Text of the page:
Styling changed subtly over the generation until 1978 for the car's 25th anniversary. The Sting Ray nameplate was not used on the 1968 model but Chevrolet still referred to the Corvette as a Sting Ray, and 1969 (through 1976) models used the "Stingray" name as one word, without the space. In 1970 the body design was updated including fender flares, and interiors were refined including redesigned seats. Due to the government regulation, the 1973 Corvette's chrome front bumper was changed to a 5-mile-per-hour (8 km/h) system with a urethane bumper cover. The optional wire-spoked wheel covers (left) were offered for the last time in 1973.
In 1974 a 5-mile-per-hour (8 km/h) rear bumper system with a two-piece, tapering urethane bumper cover replaced the Kamm-tail and chrome bumper blades, and matched the new front design from the previous year. 1975 was the last year for the convertible, (which did not return for 11 years) and Dave McLellan succeeded Zora Arkus-Duntov as the Corvette's Chief Engineer. For the 1976 models the fiberglass floor was replaced with steel panels to provide protection from the catalytic converter's high operating temperature and the Stingray nameplate was dropped after 1976 ending 13 model years where the names Corvette, Sting Ray, and Stingray were synonymous. 1977 was last year the tunneled roof treatment with vertical back window was used, in addition leather seats were available at no additional cost for the first time. The black exterior color returned after a six-year absence. The 1978 model introduced the fastback glass rear window and featured a new interior and dashboard. Corvette's 25th anniversary was celebrated with the Indy 500 Pace Car limited edition and a Silver Anniversary model featuring silver over gray lower body paint. All 1979 models featured the previous year's pace car interior and offered the front and rear spoilers as optional equipment. In 1980, the Corvette received an integrated aerodynamic redesign that resulted in a significant reduction in drag. After several years of weight increases, 1980 Corvettes were lighter as engineers trimmed both body and chassis weight. In mid-1981 production shifted from St. Louis, Missouri to Bowling Green, Kentucky, and several two-tone paint options were offered. 1981 models were the last available with a manual transmission until well into the 1984 production run. In 1982 a fuel-injected engine returned, and a final C3 tribute Collectors Edition featured an exclusive, opening rear window hatch.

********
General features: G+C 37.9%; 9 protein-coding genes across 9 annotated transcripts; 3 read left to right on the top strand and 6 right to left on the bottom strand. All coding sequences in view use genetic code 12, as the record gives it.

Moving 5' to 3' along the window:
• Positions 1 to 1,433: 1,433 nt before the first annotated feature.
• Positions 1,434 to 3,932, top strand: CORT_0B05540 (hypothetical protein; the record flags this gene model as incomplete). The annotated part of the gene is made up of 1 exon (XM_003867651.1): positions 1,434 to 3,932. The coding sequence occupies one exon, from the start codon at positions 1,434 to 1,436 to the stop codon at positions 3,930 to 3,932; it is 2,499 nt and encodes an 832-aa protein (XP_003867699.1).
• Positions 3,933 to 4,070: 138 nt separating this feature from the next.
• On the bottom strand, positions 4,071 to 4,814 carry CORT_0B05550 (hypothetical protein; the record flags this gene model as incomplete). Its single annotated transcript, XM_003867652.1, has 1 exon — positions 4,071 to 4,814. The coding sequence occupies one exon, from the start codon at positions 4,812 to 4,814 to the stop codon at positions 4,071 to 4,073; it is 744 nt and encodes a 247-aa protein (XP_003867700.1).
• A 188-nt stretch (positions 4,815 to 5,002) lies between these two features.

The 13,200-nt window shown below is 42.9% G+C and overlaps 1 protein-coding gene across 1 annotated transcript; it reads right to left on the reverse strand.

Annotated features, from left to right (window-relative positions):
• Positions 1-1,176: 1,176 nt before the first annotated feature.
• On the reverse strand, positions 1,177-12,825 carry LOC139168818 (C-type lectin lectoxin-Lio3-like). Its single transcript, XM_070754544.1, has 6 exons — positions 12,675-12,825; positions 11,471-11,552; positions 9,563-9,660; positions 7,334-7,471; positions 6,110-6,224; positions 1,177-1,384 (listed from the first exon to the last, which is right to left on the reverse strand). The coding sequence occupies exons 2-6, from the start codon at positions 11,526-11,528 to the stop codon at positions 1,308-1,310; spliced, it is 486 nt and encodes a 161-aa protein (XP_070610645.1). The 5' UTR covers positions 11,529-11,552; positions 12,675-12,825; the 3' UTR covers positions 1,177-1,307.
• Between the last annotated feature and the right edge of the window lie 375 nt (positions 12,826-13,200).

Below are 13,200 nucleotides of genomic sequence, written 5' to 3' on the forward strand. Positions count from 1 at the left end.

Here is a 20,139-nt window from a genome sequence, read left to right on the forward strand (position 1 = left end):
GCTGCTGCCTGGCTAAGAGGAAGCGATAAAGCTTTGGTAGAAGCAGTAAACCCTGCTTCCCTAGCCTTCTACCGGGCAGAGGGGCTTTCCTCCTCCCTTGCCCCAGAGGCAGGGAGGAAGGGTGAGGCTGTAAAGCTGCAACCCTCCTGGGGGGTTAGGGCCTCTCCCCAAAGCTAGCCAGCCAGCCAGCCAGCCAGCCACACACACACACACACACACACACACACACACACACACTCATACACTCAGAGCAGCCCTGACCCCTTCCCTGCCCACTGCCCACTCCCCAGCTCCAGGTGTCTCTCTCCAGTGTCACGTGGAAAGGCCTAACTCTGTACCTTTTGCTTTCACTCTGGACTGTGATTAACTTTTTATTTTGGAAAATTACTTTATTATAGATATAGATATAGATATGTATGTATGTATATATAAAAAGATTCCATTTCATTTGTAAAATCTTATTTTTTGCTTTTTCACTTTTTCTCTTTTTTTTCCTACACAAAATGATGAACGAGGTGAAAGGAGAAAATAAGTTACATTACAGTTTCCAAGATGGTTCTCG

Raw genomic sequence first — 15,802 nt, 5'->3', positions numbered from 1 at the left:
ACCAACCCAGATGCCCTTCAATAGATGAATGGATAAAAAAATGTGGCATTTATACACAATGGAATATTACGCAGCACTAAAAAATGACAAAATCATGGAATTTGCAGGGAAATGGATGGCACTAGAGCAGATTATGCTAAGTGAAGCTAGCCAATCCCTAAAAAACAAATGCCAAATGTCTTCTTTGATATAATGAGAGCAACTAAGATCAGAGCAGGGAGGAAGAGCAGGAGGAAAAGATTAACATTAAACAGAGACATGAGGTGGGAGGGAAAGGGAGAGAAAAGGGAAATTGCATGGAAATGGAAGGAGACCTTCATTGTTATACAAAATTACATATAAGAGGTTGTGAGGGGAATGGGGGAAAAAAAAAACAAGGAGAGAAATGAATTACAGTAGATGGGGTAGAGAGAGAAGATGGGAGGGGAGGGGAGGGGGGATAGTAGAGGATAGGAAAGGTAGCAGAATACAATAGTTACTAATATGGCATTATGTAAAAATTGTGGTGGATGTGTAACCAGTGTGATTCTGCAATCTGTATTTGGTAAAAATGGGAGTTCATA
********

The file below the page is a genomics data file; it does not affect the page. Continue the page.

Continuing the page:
Specifications. Body : length/width/height/wheelbase – cm (in) : 464/175/121/249 (182.5/69/47.8/98); weight : 1499 kg (3305 lb).
Engine : front V8 5733 cc (350 ci), automatic 3-speed gearbox, rear-wheel drive. Maximum power : 202 bhp @ 4400 rpm; maximum torque : 407 Nm @ 2800 rpm. Top speed : 210 km/h (130 mph).